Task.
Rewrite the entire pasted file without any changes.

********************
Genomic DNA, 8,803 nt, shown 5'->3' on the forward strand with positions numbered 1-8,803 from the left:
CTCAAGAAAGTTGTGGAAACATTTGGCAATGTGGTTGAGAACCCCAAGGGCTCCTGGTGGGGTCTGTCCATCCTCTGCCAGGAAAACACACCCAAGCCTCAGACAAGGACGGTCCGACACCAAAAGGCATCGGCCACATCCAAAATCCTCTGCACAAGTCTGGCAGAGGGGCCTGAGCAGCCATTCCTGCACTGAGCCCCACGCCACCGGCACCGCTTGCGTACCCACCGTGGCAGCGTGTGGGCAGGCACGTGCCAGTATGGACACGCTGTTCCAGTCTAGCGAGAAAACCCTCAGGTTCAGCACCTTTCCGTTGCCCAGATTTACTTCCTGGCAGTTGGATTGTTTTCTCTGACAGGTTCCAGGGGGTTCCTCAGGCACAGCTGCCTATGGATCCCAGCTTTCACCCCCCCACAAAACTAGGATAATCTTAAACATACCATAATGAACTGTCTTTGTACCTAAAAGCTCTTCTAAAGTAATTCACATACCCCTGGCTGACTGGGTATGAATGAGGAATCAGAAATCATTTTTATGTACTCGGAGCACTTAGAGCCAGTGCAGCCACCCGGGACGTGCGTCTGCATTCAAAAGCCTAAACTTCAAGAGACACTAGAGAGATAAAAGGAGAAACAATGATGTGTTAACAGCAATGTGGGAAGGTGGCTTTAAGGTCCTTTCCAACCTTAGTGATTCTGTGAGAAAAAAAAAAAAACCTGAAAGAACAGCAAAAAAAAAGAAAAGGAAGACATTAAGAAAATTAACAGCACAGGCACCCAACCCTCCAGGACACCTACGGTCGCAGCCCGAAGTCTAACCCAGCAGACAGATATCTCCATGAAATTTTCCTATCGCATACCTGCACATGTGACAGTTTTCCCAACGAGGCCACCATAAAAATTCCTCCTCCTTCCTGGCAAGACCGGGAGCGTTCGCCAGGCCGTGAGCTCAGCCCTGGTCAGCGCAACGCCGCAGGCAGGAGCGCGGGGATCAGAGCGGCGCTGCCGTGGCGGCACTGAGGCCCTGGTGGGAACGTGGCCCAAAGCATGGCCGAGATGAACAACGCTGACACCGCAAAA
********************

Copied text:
Genomic DNA, 8,803 nt, shown 5'->3' on the forward strand with positions numbered 1-8,803 from the left:
CTCAAGAAAGTTGTGGAAACATTTGGCAATGTGGTTGAGAACCCCAAGGGCTCCTGGTGGGGTCTGTCCATCCTCTGCCAGGAAAACACACCCAAGCCTCAGACAAGGACGGTCCGACACCAAAAGGCATCGGCCACATCCAAAATCCTCTGCACAAGTCTGGCAGAGGGGCCTGAGCAGCCATTCCTGCACTGAGCCCCACGCCACCGGCACCGCTTGCGTACCCACCGTGGCAGCGTGTGGGCAGGCACGTGCCAGTATGGACACGCTGTTCCAGTCTAGCGAGAAAACCCTCAGGTTCAGCACCTTTCCGTTGCCCAGATTTACTTCCTGGCAGTTGGATTGTTTTCTCTGACAGGTTCCAGGGGGTTCCTCAGGCACAGCTGCCTATGGATCCCAGCTTTCACCCCCCCACAAAACTAGGATAATCTTAAACATACCATAATGAACTGTCTTTGTACCTAAAAGCTCTTCTAAAGTAATTCACATACCCCTGGCTGACTGGGTATGAATGAGGAATCAGAAATCATTTTTATGTACTCGGAGCACTTAGAGCCAGTGCAGCCACCCGGGACGTGCGTCTGCATTCAAAAGCCTAAACTTCAAGAGACACTAGAGAGATAAAAGGAGAAACAATGATGTGTTAACAGCAATGTGGGAAGGTGGCTTTAAGGTCCTTTCCAACCTTAGTGATTCTGTGAGAAAAAAAAAAAAACCTGAAAGAACAGCAAAAAAAAAGAAAAGGAAGACATTAAGAAAATTAACAGCACAGGCACCCAACCCTCCAGGACACCTACGGTCGCAGCCCGAAGTCTAACCCAGCAGACAGATATCTCCATGAAATTTTCCTATCGCATACCTGCACATGTGACAGTTTTCCCAACGAGGCCACCATAAAAATTCCTCCTCCTTCCTGGCAAGACCGGGAGCGTTCGCCAGGCCGTGAGCTCAGCCCTGGTCAGCGCAACGCCGCAGGCAGGAGCGCGGGGATCAGAGCGGCGCTGCCGTGGCGGCACTGAGGCCCTGGTGGGAACGTGGCCCAAAGCATGGCCGAGATGAACAACGCTGACACCGCAAAA